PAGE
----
Belief® Theme (CliftonStrengths®, formerly StrengthsFinder®)

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Belief® Theme CliftonStrengths® StrengthsFinder
Image Credit: shutterstock/NakoPhotography

Gallup CliftonStrengths® is an assessment of personality, rooted in the theory of positive psychology. Research indicates that people who know and use their strengths every day are more likely to experience positive emotions (energy, happiness, respect) and less likely to experience negative emotions (stress, worry, anger, sadness). The assessment identifies an individual’s top five “Signature Themes” from a list of 34 common talents. Individuals can then develop those talents into strengths, and apply those strengths in all areas of their life.

Overview of the Belief Strength

If you believe, you can achieve. That’s not just a chance to show off your rhyming skills, but rather a reflection of your strong core values. You’re dependable to friends, family, and coworkers; they know they can count on you even if you never practice a physical trust fall with them. While money and prestige are nice-to-haves, what’s most important is doing work that matters. Because of that, you may find yourself drifting if your job doesn’t give you the opportunities to practice your values.

Action Items for the Belief Strength

Choose the right job. Find a company whose mission aligns with your values. You may not see eye-to-eye on every detail – and that’s completely okay. In the grand scheme of things, though, you want your work to matter. If an organization seems to prioritize power or dishonesty, or your coworkers are only coming to the office for a paycheck, it may not be a great fit.

Pick the right partners. You’ll thrive in the right setting, though you’ll also need to understand that others may have different mindsets. To avoid a potential stalemate, pair up with a colleague who has a strong Futuristic theme. Like the yellow brick road, follow their visionary path to stay true to your values.

Showcase your values outside of work. Your strong Belief theme doesn’t have to stay in the workplace. Volunteer at a local charity or food kitchen, or take a position on your child’s school board. These positions require an immense amount of trust and dependability, which make them particularly fulfilling for you.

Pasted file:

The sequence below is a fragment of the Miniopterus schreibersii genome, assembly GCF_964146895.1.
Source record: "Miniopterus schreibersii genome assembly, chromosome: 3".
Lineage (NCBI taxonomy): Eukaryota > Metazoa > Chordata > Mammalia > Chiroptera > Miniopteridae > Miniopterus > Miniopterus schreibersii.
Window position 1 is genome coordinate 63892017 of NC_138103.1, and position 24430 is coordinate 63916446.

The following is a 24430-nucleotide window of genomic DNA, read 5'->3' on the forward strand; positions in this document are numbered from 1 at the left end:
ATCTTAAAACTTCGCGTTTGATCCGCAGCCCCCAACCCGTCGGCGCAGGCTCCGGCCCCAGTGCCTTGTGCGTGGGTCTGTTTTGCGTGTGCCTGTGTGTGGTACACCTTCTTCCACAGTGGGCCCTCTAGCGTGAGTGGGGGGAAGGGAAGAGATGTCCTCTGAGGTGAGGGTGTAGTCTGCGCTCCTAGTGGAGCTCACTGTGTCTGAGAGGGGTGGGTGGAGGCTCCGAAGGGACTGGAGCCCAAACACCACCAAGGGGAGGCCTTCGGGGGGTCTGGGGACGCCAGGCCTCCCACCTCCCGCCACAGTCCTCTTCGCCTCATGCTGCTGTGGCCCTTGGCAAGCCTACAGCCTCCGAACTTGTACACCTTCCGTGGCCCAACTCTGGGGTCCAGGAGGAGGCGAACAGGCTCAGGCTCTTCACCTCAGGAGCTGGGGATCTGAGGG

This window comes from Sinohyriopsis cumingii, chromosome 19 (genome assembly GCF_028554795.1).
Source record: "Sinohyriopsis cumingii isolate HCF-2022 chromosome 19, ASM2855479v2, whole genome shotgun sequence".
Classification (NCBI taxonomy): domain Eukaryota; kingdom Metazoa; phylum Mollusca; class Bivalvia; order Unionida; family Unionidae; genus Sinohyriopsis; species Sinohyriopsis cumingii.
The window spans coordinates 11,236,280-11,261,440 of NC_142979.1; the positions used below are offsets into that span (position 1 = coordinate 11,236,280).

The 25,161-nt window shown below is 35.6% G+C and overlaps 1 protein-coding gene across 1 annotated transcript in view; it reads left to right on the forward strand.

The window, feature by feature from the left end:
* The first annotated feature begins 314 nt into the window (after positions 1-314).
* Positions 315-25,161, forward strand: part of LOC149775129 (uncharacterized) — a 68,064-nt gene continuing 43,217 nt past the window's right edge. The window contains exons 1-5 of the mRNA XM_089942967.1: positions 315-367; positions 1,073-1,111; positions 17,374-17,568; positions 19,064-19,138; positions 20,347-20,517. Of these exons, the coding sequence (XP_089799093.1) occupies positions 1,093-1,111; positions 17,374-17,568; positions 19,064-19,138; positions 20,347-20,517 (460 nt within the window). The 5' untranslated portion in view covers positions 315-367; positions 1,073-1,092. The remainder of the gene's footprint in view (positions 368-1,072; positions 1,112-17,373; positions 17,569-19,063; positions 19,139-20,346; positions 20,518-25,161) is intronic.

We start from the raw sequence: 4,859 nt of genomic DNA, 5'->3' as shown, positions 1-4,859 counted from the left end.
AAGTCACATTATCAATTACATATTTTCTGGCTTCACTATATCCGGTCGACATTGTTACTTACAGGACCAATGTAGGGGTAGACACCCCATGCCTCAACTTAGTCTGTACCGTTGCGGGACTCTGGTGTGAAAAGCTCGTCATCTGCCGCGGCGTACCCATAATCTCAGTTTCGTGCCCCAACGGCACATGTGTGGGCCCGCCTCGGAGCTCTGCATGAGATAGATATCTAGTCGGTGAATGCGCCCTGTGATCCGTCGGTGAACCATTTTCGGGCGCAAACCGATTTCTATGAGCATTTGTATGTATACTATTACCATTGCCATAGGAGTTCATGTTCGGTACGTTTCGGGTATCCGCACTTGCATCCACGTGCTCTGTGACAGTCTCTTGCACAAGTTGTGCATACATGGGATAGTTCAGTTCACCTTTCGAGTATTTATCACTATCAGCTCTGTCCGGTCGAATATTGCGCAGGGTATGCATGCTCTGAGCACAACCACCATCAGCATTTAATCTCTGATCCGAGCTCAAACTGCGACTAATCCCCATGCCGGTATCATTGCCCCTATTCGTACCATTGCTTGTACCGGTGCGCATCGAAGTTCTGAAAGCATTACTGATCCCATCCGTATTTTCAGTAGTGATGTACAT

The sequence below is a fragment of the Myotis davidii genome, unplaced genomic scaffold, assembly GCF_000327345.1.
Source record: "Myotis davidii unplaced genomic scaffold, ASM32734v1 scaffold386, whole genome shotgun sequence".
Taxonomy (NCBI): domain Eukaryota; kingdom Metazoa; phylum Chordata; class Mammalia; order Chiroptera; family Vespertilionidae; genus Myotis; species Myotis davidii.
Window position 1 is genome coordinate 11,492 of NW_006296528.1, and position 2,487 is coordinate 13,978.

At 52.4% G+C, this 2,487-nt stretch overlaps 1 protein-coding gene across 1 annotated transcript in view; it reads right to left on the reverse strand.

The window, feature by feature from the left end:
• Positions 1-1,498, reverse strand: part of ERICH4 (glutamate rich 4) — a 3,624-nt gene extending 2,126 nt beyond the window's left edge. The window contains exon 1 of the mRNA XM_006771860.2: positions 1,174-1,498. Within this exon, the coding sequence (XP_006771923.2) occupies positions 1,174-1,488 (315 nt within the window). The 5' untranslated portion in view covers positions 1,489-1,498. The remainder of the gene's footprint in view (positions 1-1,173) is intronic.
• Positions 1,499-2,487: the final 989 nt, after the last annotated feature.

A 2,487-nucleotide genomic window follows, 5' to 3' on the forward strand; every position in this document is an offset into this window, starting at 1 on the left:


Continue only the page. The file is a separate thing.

Strategically Ask Questions. This doesn’t mean you need to set up a lie detector test in a dimly lit room to interrogate your manager. But you’re passionate about your work and want it to have an impact on people’s lives. It’s okay to ask about a project and why it’s something you should undertake. Be smart about it, however. Asking “why?” more frequently than a three-year-old could peg you as someone difficult to work with and obstinate.

How to Manage Someone with the Belief Strength

Those with the Belief theme are dependable and timely – if they has work they enjoy. If the work doesn’t matter to them, then their efforts will be more forced than the laugh track on a 90s sitcom. To keep your Belief Employee engaged and leverage their talents, try the following:

Give them a reason why. If Belief doesn’t understand the larger picture of the work they’re doing, they may become stubborn and uninspired. Flip that script by regularly sharing why their work is valuable. They’ll be more energized and excited, and their output will improve as a result.

Offer opportunities to shine. Your Belief employee wants to do work that matters in the world– in and outside the office. Encourage your Belief employee to lead team-building volunteer trips to a local museum, library or animal shelter. They’ll feel valued and understood.

Avoid talking money. People with strong Belief will bristle at anything that appears to be a breach of their values, including an excessive focus on money or power. While financials are certainly important for any business, don’t dampen their passion with an excessive focus on the company’s bottom line.

Gallup®, Clifton StrengthsFinder®, StrengthsFinder®, CliftonStrengths®and each of the 34 CliftonStrengths theme names are trademarks of Gallup, Inc. For more information, or to take the CliftonStrengths assessment, visit www.gallupstrengthscenter.com.

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